In this context, in both his oral and written representations, counsel fails to recognize that there was an onus on him to provide the court with some evidence of what he intended to raise in his application. However, more confusingly, Captain Sommers grounded his position in saying at the applicant’s Notice of Application at paragraph 14 “[t]he Court had no way of knowing what issues the Defence may have been contemplating raising in the application yet to be brought.” With his reliance on this statement, he fails to see the obvious contradiction in his arguments. By his own assertion, he states that the court did not know the nature of his application, yet he also asserts the court prejudged the merits of that same application. His position is simply incoherent with itself.
 In his oral pleadings, Captain Sommers suggested it was an affront to his status as defence counsel and as an officer of the court that the court would even inquire of his intentions with respect to a last-minute application where he seeks a significant adjournment to prepare it, and it being two days before the commencement of the court martial.
 However, the court in Cody, could not have been clearer, “before permitting an application to proceed, a trial judge should consider whether it has a reasonable prospect of success.” This entails asking defence counsel to summarize the evidence it anticipates eliciting. The burden is actually quite low, but it does require sufficient factual foundation and legal argument.
 More specifically, the Court explains directly at page 12 of the transcript of the conference call of 18 November 2020 that the reason for seeking an adjournment to file an application should be readily apparent to him or he would not have asked. It goes on to say “If you say we’ve identified this as a problem, we need to examine it further, hey, you know me. I’m all open for it. But to just adjourn for blank periods of time so we can consider things implies that, you know, we’re looking.” More specifically, in reviewing the transcript in its entirety, it becomes clear that once Captain Sommers provides an appropriate meaningful response to queries at page 13, then the court is not only satisfied, but actually provides him extra time to prepare and the whole tone of the teleconference shifts. For these reasons, trial management issues generally do not normally give rise to a reasonable apprehension of bias.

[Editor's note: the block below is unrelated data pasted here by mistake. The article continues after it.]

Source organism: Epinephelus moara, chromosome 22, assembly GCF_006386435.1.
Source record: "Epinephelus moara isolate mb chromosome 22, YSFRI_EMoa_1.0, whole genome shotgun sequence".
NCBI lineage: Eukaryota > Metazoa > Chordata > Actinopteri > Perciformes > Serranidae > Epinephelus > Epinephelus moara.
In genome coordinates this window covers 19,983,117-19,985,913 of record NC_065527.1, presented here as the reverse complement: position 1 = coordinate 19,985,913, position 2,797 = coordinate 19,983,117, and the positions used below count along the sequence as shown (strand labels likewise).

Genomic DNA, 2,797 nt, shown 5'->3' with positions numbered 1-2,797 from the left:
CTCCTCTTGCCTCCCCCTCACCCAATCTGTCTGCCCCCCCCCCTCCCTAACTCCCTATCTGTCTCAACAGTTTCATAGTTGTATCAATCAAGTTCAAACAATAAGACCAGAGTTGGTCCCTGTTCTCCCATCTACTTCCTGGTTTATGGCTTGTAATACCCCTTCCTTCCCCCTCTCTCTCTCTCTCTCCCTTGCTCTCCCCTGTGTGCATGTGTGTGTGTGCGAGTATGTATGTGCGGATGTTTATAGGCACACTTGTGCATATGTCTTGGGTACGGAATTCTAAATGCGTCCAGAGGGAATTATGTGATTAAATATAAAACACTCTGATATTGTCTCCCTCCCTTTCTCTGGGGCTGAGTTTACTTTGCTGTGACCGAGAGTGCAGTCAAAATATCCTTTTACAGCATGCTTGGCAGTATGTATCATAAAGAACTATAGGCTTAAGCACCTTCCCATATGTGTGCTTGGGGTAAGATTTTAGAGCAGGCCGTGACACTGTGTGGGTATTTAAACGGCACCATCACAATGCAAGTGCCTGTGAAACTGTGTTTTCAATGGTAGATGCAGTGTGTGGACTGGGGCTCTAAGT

The burden for establishing actual bias or a reasonable apprehension of bias is on the applicant and the Court had to remind Captain Sommers during his oral arguments that the test requires more than someone eavesdropping on one telephone conversation. The SCC has been clear in S. (R.D.) that:
The apprehension of bias must be a reasonable one held by reasonable and right-minded persons, applying themselves to the question and obtaining thereon the required information. The test is what would an informed person, viewing the matter realistically and practically -- and having thought the matter through -- conclude.
 The one term that Captain Sommers seems to object most to is the court’s reference to the term “fishing expedition” because he found it pejorative. The term has been used by the SCC and the term is not new to judicial parlance. It is often used by judges to ward off counsel who seek extra time or additional disclosure without being able to articulate why. As the court made clear, he either knew why he is asking to submit the application or he did not. In fact, by seeking an adjournment, to submit such an application, it should have been readily apparent to him the exact issue he intended to raise.
 At the exact time of the teleconferences and hearing, the identified deficiency regarding an accused’s paragraph 11(d) rights articulated in Christmas, was either cured or being cured by the Executive. The mere fact that the court stated this does not in any way indicate prejudgment. It was actually the state of the law at that specific time. Keeping in mind that the adjournment had been specifically requested based on the decision in Christmas which only identified one deficiency and that rested with one paragraph within the CFOO. Yet, Captain Sommers also took offence to the court’s comment that “the matter I think has run its course. The purported infringements have been corrected.” This comment is ironically very similar to the actual decision delivered orally shortly after the teleconference by d’Auteuil A/C.M.J. in the case of Jacques. In the Jacques decision, d’Auteuil A/C.M.J. accepted that the Executive’s swift action to revoke the problematic paragraph reflected its good will and commitment and he concluded that from his perspective the issues concerning judicial independence had been appropriately resolved.